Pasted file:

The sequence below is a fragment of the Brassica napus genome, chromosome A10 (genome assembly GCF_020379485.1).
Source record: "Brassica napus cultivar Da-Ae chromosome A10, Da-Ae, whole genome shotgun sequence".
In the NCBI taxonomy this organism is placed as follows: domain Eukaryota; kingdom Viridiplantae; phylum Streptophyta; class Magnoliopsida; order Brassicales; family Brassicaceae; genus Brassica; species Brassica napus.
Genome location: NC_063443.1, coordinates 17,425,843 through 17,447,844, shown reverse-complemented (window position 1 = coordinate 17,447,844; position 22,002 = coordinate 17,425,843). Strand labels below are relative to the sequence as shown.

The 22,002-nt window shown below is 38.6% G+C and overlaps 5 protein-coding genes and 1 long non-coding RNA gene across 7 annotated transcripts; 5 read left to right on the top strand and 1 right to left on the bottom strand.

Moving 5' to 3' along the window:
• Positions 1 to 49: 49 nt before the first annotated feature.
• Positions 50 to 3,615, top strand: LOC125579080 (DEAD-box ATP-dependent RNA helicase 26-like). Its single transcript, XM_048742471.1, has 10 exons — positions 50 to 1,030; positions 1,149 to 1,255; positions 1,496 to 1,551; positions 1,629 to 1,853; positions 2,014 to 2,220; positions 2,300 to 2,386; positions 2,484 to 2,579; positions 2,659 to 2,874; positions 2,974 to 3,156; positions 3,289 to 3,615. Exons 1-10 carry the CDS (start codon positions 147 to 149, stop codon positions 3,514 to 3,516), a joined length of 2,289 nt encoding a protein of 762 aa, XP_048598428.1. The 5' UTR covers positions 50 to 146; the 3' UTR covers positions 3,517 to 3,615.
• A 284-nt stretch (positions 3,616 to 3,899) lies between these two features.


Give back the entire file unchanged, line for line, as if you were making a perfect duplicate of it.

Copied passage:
The sequence below is a fragment of the Brassica napus genome, chromosome A10 (genome assembly GCF_020379485.1).
Source record: "Brassica napus cultivar Da-Ae chromosome A10, Da-Ae, whole genome shotgun sequence".
In the NCBI taxonomy this organism is placed as follows: domain Eukaryota; kingdom Viridiplantae; phylum Streptophyta; class Magnoliopsida; order Brassicales; family Brassicaceae; genus Brassica; species Brassica napus.
Genome location: NC_063443.1, coordinates 17,425,843 through 17,447,844, shown reverse-complemented (window position 1 = coordinate 17,447,844; position 22,002 = coordinate 17,425,843). Strand labels below are relative to the sequence as shown.

The 22,002-nt window shown below is 38.6% G+C and overlaps 5 protein-coding genes and 1 long non-coding RNA gene across 7 annotated transcripts; 5 read left to right on the top strand and 1 right to left on the bottom strand.

Moving 5' to 3' along the window:
• Positions 1 to 49: 49 nt before the first annotated feature.
• Positions 50 to 3,615, top strand: LOC125579080 (DEAD-box ATP-dependent RNA helicase 26-like). Its single transcript, XM_048742471.1, has 10 exons — positions 50 to 1,030; positions 1,149 to 1,255; positions 1,496 to 1,551; positions 1,629 to 1,853; positions 2,014 to 2,220; positions 2,300 to 2,386; positions 2,484 to 2,579; positions 2,659 to 2,874; positions 2,974 to 3,156; positions 3,289 to 3,615. Exons 1-10 carry the CDS (start codon positions 147 to 149, stop codon positions 3,514 to 3,516), a joined length of 2,289 nt encoding a protein of 762 aa, XP_048598428.1. The 5' UTR covers positions 50 to 146; the 3' UTR covers positions 3,517 to 3,615.
• A 284-nt stretch (positions 3,616 to 3,899) lies between these two features.